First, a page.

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Apps

Quality vs. Quantity: Choosing Your Back-to-School Apps

When choosing what apps to try out, focus on your learning goals, only pick a few, and don’t forget to have your students join the process!

You’ve been there. Open a new device and make a quick visit to the App Store. A simple search turns into download wheels spinning for lots of different apps. With thousands of free (and paid) apps to choose from, it’s hard to know where to start.

During conferences and school visits, I’ve given plenty of presentations with titles like "30 Apps for Reading Teachers" or "15 Favorite Math Apps." I find great value in sharing resources in this format because it can introduce teachers to a world of possibilities. Before I start sharing favorites, I say to teachers what I want to say to you now:

Listen. Wait. Choose.

As you choose apps to bring into your classroom this school year, listen to different options (or read about what’s out there). Next, take a deep breath and wait for a minute, using this pause to remind yourself about your goals for this school year. Then, choose just a few apps to get started with. Ask yourself, "What will I invest time in learning how to use? And what can I integrate thoughtfully into my instruction?"

Adding to Your Tool Belt

Whether you can see it or not, you’re already wearing a technology tool belt. Maybe you found this article on Twitter or Facebook, opened up Edutopia’s newsletter, or clicked on a link through another website. No matter where you are on the tech-savvy spectrum, if you were asked about a favorite app or website that impacts teaching and learning in your classroom, you’d be able to contribute to the discussion.

Choosing back-to-school apps is all about adding to your tech tool belt as you search for the most effective and efficient ways to reach your students. As you get ready to add tools, pause for a moment. Jot down all of the ways that you already use technology in and out of school, and include a few favorite apps on that list, too.

App Overload

Part of your back-to-school preparation usually includes developing or reviewing a curriculum map. This might be a map that you’ve created in collaboration with other teachers at your school. It could also include a set of learning goals outlined in a prepackaged curriculum adopted by your school or district.

Examine the learning objectives that you’ll cover during the year, or even the first one or two units that you’ll teach this fall. Create a list of the ways that technology can enhance the learning experience for students. Maybe you’ll need a creation tool to help students demonstrate their understanding of a food chain, or an app that gives students access to short passages for a reading unit on informational text. Narrowing down your search in a way that connects to the curriculum will help you avoid app overload.


Student Choice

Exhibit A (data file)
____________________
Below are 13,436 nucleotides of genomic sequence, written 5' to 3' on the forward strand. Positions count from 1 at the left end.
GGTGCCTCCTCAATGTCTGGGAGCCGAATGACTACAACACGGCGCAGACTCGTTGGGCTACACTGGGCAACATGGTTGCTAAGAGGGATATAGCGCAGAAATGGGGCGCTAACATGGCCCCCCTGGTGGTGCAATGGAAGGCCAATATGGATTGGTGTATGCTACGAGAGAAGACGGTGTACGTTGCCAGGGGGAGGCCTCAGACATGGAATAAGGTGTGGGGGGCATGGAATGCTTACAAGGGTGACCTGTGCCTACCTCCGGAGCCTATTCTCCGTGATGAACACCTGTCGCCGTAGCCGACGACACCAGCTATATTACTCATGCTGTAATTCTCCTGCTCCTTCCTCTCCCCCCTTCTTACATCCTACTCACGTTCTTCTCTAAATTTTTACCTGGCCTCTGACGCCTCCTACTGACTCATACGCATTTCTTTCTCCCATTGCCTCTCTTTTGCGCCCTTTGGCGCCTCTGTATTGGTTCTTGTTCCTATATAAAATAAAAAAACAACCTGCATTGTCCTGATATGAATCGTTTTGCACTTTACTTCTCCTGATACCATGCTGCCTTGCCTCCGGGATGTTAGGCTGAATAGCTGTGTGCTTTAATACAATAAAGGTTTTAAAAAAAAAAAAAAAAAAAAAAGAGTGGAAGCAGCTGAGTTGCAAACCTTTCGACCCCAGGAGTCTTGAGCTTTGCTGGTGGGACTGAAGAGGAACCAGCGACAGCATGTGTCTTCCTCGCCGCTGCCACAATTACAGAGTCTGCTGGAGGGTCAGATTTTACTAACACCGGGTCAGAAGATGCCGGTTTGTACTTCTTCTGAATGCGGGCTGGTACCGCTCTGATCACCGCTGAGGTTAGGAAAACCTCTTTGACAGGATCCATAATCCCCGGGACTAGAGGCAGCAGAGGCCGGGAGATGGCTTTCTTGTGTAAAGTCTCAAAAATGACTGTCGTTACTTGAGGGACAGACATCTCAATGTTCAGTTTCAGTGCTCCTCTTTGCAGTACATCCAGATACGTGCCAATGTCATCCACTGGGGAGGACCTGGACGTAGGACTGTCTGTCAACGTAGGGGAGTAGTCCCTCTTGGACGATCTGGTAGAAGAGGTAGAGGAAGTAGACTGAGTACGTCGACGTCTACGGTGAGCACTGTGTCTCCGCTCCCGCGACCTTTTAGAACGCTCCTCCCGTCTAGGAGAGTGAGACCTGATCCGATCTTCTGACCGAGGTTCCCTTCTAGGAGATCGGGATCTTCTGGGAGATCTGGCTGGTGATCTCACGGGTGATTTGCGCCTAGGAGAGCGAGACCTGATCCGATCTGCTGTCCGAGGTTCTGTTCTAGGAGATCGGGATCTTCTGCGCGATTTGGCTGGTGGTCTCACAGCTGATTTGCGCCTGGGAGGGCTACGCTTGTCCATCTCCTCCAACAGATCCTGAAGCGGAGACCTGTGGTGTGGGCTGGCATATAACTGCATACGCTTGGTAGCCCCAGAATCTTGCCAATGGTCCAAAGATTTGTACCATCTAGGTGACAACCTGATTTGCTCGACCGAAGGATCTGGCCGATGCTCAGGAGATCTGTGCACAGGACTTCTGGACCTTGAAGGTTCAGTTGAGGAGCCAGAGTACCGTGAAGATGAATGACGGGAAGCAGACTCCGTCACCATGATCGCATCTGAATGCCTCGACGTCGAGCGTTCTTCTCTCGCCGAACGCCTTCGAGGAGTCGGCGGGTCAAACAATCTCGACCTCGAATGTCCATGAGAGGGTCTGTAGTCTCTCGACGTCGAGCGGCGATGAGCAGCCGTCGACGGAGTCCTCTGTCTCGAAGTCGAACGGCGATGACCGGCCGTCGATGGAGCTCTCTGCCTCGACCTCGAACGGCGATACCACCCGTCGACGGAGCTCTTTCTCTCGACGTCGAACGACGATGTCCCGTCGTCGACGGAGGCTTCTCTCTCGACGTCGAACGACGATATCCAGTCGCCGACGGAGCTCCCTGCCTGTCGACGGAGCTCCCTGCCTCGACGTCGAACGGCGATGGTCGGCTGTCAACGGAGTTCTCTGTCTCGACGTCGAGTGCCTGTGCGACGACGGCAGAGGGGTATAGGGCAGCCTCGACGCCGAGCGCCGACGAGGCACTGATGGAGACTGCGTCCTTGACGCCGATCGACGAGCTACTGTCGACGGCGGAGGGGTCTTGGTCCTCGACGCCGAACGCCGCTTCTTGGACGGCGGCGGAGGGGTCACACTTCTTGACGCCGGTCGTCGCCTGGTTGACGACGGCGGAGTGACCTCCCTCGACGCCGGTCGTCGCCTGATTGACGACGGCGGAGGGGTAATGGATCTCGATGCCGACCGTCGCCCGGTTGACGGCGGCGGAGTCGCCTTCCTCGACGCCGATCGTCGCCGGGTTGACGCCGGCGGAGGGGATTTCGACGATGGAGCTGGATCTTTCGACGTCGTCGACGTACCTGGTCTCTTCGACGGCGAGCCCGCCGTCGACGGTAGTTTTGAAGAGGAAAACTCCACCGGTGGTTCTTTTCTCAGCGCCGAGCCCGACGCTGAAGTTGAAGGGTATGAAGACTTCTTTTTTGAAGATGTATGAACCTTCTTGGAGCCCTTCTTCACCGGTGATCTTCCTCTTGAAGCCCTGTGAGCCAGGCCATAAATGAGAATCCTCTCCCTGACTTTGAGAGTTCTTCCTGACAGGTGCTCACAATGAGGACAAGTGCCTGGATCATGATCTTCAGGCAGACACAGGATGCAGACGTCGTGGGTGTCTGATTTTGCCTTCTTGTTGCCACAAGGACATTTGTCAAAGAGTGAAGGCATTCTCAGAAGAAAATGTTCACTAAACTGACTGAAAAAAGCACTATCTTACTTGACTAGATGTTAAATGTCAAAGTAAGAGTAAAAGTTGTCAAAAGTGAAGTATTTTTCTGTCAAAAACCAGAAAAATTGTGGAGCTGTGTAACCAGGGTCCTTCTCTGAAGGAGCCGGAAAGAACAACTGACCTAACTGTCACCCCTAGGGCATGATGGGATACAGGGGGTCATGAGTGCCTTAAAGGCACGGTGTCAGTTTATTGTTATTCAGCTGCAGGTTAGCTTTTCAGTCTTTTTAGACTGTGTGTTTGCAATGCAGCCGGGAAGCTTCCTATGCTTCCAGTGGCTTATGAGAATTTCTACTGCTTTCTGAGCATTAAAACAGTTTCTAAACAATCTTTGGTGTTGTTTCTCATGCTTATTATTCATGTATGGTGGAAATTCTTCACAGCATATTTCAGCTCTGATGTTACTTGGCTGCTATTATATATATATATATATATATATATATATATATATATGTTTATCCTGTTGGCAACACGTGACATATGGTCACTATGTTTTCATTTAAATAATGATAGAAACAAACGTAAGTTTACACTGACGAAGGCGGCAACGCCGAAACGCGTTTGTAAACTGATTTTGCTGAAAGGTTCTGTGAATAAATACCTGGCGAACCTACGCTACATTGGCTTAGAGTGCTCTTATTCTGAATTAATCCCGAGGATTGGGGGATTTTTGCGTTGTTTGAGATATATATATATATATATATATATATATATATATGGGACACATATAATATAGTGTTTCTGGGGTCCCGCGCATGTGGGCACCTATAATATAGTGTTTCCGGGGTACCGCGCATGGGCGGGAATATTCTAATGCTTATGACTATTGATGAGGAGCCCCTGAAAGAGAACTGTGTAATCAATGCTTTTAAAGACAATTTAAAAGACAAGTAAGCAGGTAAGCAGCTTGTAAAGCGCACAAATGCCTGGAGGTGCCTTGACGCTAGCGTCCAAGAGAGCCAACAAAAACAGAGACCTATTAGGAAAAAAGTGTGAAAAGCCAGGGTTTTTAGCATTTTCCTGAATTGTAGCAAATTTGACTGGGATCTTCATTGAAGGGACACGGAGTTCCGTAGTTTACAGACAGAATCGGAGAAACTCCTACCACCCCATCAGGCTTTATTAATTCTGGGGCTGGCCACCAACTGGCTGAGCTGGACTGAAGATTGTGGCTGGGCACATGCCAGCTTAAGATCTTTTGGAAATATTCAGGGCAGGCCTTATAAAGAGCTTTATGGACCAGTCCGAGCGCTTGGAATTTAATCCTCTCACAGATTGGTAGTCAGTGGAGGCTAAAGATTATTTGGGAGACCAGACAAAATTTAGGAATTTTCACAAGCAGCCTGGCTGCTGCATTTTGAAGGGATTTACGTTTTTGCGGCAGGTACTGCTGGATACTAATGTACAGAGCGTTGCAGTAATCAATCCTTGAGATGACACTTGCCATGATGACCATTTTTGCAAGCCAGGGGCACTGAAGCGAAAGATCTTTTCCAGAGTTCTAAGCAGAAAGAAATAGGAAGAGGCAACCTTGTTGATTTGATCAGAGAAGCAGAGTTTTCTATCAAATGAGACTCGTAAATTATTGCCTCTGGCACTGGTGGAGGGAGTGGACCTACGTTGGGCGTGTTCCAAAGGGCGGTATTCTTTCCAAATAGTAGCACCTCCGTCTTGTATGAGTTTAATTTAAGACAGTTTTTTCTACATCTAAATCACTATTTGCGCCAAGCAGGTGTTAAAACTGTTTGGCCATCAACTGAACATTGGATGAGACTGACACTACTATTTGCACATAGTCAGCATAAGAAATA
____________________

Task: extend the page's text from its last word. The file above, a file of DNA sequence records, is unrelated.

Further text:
As you’re choosing back-to-school apps, you have an opportunity to involve students in the process. If you're having trouble deciding on which reading app has more interesting content, or if a particular creation tool will work for the project that you had in mind, get students involved! You might introduce a few different apps to different groups of students and see which one they like the best. You might introduce three different apps that students can use for creating a final project, and then let them choose. Not only will this provide a sense of buy-in among your students, but it will also ensure that you’re choosing tools that will resonate with your class.

As a blogger and app curator, I definitely understand how overwhelming it can be to open up the App Store on your device. Even when we’re faced with great choices, there can simply be too many. So review a few app lists or listen to webinars, and then take stock. Focus on the learning goals at hand, try out a few apps, and don’t forget to have your students join the process!

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AMartinezWalden's picture

At my school, we have created an app committee and we sit down to pick and choose the apps that we feel will fit best with our curriculum. I love how you mentioned to include students in the process of choosing apps as this is something we haven't done before. I will share this idea with the committee when we meet to talk about new apps we want to add this year. Thanks!

Jo Baum's picture

I appreciate the advice to "listen, wait, and choose." There are so many apps, and so little time to navigate each and every one. When choosing an app content and curriculum is key. But many free apps do fall short to support full content and curriculum. I really like the idea of implementing an app committee. An app does need to be something worthwhile we can place, and keep in our technology tool belt.

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